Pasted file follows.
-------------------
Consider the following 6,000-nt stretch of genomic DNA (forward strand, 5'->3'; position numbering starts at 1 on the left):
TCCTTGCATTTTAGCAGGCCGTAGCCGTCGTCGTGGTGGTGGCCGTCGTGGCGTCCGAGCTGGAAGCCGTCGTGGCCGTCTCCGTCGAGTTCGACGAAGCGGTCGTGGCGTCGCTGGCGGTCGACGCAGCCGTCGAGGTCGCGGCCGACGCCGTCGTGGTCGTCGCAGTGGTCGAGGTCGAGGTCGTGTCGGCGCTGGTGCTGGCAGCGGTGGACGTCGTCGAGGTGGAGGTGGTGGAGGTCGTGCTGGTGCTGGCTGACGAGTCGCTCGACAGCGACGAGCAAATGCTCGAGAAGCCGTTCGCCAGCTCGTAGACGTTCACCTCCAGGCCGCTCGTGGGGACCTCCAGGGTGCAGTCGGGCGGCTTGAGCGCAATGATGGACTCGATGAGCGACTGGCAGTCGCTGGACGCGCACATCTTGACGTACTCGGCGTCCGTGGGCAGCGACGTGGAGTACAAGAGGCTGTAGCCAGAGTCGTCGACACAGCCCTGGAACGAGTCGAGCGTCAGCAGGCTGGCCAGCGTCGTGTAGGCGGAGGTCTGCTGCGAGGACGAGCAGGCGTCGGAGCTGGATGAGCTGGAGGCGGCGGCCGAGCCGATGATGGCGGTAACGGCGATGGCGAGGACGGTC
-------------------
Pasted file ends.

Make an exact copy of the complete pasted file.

Consider the following 6,000-nt stretch of genomic DNA (forward strand, 5'->3'; position numbering starts at 1 on the left):
TCCTTGCATTTTAGCAGGCCGTAGCCGTCGTCGTGGTGGTGGCCGTCGTGGCGTCCGAGCTGGAAGCCGTCGTGGCCGTCTCCGTCGAGTTCGACGAAGCGGTCGTGGCGTCGCTGGCGGTCGACGCAGCCGTCGAGGTCGCGGCCGACGCCGTCGTGGTCGTCGCAGTGGTCGAGGTCGAGGTCGTGTCGGCGCTGGTGCTGGCAGCGGTGGACGTCGTCGAGGTGGAGGTGGTGGAGGTCGTGCTGGTGCTGGCTGACGAGTCGCTCGACAGCGACGAGCAAATGCTCGAGAAGCCGTTCGCCAGCTCGTAGACGTTCACCTCCAGGCCGCTCGTGGGGACCTCCAGGGTGCAGTCGGGCGGCTTGAGCGCAATGATGGACTCGATGAGCGACTGGCAGTCGCTGGACGCGCACATCTTGACGTACTCGGCGTCCGTGGGCAGCGACGTGGAGTACAAGAGGCTGTAGCCAGAGTCGTCGACACAGCCCTGGAACGAGTCGAGCGTCAGCAGGCTGGCCAGCGTCGTGTAGGCGGAGGTCTGCTGCGAGGACGAGCAGGCGTCGGAGCTGGATGAGCTGGAGGCGGCGGCCGAGCCGATGATGGCGGTAACGGCGATGGCGAGGACGGTC